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Posted March 12 2012 - 02:33 PM

The viability of The Lone Ranger expired long ago. Perhaps as a radio program in the 1930s and 1940s it was possible to suspend disbelief, but seeing a grown man wearing a powder-blue suit and a muskrat mask under a white stetson riding a white stallion across the American west is simply ludicrous. The western is an earthy and flexible genre, but not that flexible. In real life, the Texas Rangers were a gritty breed, and they would have shot this dandy off his horse with their Winchesters from half a mile away. Concealing your identity behind a mask could not possibly work in the American west. Even in the imaginary west, the Lone Ranger series and films do not represent the American western very well. With all the plumage on his head and face Johnny Depp guarantees the drag queen crowd will turn out for this version of The Lone Ranger. There is not enough of them to make the film a hit, thankfully, and I agree this film will sink like a stone.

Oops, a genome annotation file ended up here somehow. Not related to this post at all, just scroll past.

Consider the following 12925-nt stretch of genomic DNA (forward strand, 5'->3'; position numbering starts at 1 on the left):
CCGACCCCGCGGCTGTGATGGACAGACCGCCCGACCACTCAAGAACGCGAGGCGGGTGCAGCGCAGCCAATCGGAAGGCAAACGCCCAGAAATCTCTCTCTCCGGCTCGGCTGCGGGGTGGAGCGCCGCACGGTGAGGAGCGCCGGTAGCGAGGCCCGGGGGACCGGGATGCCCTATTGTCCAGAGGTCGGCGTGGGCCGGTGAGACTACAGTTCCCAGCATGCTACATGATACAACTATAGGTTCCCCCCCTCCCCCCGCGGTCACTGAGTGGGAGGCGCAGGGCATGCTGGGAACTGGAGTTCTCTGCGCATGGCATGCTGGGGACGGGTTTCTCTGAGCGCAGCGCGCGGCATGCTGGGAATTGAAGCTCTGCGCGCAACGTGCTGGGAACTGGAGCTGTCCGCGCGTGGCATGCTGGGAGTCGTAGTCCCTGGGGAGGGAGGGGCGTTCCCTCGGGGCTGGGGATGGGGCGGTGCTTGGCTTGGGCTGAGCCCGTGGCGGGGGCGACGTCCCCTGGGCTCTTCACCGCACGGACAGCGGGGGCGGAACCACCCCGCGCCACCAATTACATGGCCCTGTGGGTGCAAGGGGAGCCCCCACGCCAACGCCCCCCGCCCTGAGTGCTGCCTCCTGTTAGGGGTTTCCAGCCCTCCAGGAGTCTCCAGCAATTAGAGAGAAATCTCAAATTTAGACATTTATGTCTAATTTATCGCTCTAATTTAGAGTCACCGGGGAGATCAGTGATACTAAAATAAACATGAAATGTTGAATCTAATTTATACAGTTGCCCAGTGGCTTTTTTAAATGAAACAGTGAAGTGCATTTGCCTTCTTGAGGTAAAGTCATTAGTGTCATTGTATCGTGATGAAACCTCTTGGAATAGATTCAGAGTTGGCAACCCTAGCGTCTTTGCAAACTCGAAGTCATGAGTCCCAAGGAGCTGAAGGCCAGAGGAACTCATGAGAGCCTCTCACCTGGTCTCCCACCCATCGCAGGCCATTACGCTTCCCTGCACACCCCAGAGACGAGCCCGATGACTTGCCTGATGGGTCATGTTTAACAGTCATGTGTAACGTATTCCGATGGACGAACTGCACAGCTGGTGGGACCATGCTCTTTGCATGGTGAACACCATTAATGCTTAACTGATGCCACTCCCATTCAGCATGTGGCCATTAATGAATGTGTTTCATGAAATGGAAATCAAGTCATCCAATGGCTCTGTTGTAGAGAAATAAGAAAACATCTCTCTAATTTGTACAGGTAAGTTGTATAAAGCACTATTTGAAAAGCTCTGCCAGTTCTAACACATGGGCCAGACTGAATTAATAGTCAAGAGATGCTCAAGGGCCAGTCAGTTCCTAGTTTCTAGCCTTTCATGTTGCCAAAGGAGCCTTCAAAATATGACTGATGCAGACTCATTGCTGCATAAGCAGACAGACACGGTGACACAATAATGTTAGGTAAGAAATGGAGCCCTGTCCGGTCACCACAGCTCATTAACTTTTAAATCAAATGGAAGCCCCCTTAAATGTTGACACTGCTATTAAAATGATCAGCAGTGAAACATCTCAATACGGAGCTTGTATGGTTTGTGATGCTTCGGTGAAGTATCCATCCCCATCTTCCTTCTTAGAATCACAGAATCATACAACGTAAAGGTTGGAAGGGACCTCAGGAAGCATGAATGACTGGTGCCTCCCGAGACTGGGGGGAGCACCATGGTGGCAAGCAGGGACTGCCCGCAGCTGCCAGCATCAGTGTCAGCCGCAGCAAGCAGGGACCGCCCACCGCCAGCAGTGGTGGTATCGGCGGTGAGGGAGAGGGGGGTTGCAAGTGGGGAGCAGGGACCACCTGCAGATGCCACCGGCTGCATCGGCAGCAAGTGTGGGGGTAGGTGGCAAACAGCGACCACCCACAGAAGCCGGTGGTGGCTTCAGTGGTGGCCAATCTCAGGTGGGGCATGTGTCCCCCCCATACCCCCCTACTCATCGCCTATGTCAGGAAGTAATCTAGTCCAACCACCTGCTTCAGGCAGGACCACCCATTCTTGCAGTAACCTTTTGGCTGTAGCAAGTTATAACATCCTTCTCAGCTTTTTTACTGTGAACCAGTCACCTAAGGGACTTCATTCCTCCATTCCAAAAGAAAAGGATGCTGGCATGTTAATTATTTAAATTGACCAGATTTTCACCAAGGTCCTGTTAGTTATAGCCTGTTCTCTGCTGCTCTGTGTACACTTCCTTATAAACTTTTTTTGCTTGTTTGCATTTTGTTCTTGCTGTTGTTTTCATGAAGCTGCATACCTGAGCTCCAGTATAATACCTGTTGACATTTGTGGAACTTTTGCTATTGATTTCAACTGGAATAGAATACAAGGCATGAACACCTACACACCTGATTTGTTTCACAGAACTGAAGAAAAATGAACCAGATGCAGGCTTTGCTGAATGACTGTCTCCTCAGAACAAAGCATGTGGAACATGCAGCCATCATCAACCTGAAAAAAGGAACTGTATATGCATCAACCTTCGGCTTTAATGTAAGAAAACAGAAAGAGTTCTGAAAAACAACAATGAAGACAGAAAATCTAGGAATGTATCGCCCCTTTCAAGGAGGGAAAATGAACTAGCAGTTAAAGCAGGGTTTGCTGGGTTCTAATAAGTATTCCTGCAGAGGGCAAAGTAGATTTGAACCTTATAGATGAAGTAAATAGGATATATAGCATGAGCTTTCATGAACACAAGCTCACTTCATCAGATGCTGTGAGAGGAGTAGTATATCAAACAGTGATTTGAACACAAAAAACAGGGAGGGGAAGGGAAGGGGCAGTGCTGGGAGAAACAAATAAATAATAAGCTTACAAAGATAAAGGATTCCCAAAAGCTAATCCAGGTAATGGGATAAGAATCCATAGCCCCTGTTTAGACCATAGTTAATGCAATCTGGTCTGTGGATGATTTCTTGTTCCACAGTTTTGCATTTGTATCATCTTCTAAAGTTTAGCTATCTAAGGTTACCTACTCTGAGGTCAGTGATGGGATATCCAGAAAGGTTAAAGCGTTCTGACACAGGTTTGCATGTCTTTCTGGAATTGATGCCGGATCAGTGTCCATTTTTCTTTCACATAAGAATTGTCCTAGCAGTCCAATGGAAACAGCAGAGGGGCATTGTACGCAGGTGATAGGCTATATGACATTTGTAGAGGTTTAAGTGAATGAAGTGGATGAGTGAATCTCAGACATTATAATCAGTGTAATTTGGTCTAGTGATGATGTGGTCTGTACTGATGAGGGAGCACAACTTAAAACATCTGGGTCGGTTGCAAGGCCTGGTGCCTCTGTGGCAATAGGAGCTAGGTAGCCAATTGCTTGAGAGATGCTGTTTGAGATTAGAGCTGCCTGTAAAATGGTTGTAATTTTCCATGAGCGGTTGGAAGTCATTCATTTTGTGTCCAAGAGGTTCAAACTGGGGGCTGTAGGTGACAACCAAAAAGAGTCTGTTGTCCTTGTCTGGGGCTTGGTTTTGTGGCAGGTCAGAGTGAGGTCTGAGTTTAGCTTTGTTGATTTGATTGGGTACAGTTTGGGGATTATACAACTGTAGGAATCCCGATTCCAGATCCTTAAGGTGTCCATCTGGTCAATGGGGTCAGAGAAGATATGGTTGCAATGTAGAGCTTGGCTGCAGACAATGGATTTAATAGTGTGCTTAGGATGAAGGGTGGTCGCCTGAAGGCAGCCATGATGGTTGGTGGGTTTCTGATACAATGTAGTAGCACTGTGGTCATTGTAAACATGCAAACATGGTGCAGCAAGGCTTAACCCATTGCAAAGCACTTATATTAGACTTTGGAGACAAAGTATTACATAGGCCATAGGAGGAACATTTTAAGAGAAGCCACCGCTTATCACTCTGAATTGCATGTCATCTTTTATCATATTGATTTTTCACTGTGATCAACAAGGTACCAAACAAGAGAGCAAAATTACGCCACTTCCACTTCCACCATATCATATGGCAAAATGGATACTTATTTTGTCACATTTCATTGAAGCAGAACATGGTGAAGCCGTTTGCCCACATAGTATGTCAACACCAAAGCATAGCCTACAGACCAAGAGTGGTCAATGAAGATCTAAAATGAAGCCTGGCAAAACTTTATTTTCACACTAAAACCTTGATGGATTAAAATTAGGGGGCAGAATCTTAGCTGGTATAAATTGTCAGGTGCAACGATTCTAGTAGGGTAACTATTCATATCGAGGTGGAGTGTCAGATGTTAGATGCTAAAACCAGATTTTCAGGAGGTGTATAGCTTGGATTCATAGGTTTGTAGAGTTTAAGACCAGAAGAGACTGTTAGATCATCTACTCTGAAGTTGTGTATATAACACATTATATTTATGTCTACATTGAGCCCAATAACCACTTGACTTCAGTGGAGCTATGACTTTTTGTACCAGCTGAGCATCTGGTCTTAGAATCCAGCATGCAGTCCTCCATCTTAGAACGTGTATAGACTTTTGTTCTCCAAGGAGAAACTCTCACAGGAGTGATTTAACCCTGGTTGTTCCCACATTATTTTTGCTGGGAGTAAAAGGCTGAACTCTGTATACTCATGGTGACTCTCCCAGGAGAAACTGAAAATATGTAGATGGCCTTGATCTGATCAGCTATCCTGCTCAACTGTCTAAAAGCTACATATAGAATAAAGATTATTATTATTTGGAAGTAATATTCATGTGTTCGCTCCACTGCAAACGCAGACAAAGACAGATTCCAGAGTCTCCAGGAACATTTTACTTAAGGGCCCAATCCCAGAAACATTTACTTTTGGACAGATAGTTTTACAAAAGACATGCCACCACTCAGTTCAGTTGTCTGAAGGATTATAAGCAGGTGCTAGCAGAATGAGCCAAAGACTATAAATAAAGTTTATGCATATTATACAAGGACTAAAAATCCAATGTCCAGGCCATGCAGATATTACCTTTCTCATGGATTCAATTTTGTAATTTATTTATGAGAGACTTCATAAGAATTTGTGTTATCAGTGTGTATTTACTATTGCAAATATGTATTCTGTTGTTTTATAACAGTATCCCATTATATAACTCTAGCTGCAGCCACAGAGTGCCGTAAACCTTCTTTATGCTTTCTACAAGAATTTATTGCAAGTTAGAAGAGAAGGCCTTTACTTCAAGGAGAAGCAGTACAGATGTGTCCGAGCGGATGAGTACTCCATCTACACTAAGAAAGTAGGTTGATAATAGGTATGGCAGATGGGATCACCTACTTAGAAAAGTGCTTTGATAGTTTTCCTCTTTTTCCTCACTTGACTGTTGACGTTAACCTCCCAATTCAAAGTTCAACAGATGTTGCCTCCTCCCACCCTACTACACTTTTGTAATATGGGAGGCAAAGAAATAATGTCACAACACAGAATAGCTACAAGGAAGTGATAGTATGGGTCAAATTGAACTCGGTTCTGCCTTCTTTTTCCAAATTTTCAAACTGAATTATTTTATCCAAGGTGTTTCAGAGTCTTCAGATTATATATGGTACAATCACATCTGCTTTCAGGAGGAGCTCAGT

Good lord, it is FICTION! The Lone Ranger was created as escapist entertainment and nothing more. Take it for what it is, buy some popcorn and enjoy it. With the production cost being so high, this may just break even, but maybe it will do great. If 'True Grit' can rake in $260 million, I'm guessing The Lone Ranger can draw some serious cash.

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#18 of 99 dpippel

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Posted March 12 2012 - 03:09 PM

I highly doubt that this film will be anywhere close to being in the same league as True Grit.


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#19 of 99 Bryan^H

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Posted March 12 2012 - 03:18 PM

I highly doubt that this film will be anywhere close to being in the same league as True Grit.